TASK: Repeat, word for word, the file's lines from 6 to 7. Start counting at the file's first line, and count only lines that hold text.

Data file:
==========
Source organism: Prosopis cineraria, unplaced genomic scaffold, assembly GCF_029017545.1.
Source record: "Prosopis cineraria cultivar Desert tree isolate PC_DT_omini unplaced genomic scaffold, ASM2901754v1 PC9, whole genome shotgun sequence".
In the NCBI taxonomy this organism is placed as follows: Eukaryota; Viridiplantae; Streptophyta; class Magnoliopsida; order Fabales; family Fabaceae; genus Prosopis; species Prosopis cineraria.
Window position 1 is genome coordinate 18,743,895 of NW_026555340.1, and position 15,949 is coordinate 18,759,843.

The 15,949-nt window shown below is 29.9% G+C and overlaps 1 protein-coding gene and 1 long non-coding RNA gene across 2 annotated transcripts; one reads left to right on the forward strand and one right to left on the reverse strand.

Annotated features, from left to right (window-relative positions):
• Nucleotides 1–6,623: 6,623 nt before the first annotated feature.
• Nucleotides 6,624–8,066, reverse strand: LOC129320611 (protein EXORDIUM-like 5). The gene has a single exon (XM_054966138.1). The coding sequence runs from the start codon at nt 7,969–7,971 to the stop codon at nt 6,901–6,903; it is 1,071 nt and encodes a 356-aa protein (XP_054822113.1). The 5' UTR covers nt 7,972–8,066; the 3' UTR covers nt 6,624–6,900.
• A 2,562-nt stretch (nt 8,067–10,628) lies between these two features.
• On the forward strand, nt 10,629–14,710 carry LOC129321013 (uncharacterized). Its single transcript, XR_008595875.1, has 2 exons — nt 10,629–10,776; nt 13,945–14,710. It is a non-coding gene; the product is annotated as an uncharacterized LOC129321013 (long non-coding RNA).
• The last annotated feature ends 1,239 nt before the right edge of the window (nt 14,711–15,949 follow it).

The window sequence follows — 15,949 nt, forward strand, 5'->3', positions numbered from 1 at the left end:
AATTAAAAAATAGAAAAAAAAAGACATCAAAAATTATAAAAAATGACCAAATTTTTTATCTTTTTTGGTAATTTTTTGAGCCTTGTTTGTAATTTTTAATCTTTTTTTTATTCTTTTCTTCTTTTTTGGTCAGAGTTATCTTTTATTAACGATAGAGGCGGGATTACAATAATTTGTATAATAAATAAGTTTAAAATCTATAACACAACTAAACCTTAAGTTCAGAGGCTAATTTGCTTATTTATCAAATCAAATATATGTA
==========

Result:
Annotated features, from left to right (window-relative positions):
• Nucleotides 1–6,623: 6,623 nt before the first annotated feature.